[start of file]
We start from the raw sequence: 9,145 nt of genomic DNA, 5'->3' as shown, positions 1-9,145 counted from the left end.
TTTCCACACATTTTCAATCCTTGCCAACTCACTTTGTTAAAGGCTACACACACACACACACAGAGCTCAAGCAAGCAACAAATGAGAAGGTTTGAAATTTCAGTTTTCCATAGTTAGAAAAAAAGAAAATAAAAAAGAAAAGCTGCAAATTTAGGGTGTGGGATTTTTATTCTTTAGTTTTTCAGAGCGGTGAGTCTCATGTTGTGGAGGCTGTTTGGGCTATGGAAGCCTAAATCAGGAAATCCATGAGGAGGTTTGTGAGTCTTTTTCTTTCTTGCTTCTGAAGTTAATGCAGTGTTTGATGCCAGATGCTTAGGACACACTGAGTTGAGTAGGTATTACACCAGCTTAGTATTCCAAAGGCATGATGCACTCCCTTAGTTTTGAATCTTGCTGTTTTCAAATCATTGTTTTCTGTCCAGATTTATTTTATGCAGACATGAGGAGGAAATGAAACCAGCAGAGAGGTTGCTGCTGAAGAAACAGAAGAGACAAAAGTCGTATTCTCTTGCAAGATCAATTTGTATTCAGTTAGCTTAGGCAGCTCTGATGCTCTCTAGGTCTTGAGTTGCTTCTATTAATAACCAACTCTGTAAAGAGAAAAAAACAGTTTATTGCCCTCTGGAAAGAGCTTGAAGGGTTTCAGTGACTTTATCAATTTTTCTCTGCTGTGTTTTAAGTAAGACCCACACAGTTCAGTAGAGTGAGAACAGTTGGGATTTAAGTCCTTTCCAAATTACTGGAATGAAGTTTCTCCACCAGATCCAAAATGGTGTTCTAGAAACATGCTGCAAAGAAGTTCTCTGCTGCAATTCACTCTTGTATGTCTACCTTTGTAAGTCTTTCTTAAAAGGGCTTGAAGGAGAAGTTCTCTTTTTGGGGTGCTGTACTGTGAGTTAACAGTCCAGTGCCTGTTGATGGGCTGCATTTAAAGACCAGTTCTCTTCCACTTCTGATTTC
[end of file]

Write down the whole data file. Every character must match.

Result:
We start from the raw sequence: 9,145 nt of genomic DNA, 5'->3' as shown, positions 1-9,145 counted from the left end.
TTTCCACACATTTTCAATCCTTGCCAACTCACTTTGTTAAAGGCTACACACACACACACACAGAGCTCAAGCAAGCAACAAATGAGAAGGTTTGAAATTTCAGTTTTCCATAGTTAGAAAAAAAGAAAATAAAAAAGAAAAGCTGCAAATTTAGGGTGTGGGATTTTTATTCTTTAGTTTTTCAGAGCGGTGAGTCTCATGTTGTGGAGGCTGTTTGGGCTATGGAAGCCTAAATCAGGAAATCCATGAGGAGGTTTGTGAGTCTTTTTCTTTCTTGCTTCTGAAGTTAATGCAGTGTTTGATGCCAGATGCTTAGGACACACTGAGTTGAGTAGGTATTACACCAGCTTAGTATTCCAAAGGCATGATGCACTCCCTTAGTTTTGAATCTTGCTGTTTTCAAATCATTGTTTTCTGTCCAGATTTATTTTATGCAGACATGAGGAGGAAATGAAACCAGCAGAGAGGTTGCTGCTGAAGAAACAGAAGAGACAAAAGTCGTATTCTCTTGCAAGATCAATTTGTATTCAGTTAGCTTAGGCAGCTCTGATGCTCTCTAGGTCTTGAGTTGCTTCTATTAATAACCAACTCTGTAAAGAGAAAAAAACAGTTTATTGCCCTCTGGAAAGAGCTTGAAGGGTTTCAGTGACTTTATCAATTTTTCTCTGCTGTGTTTTAAGTAAGACCCACACAGTTCAGTAGAGTGAGAACAGTTGGGATTTAAGTCCTTTCCAAATTACTGGAATGAAGTTTCTCCACCAGATCCAAAATGGTGTTCTAGAAACATGCTGCAAAGAAGTTCTCTGCTGCAATTCACTCTTGTATGTCTACCTTTGTAAGTCTTTCTTAAAAGGGCTTGAAGGAGAAGTTCTCTTTTTGGGGTGCTGTACTGTGAGTTAACAGTCCAGTGCCTGTTGATGGGCTGCATTTAAAGACCAGTTCTCTTCCACTTCTGATTTC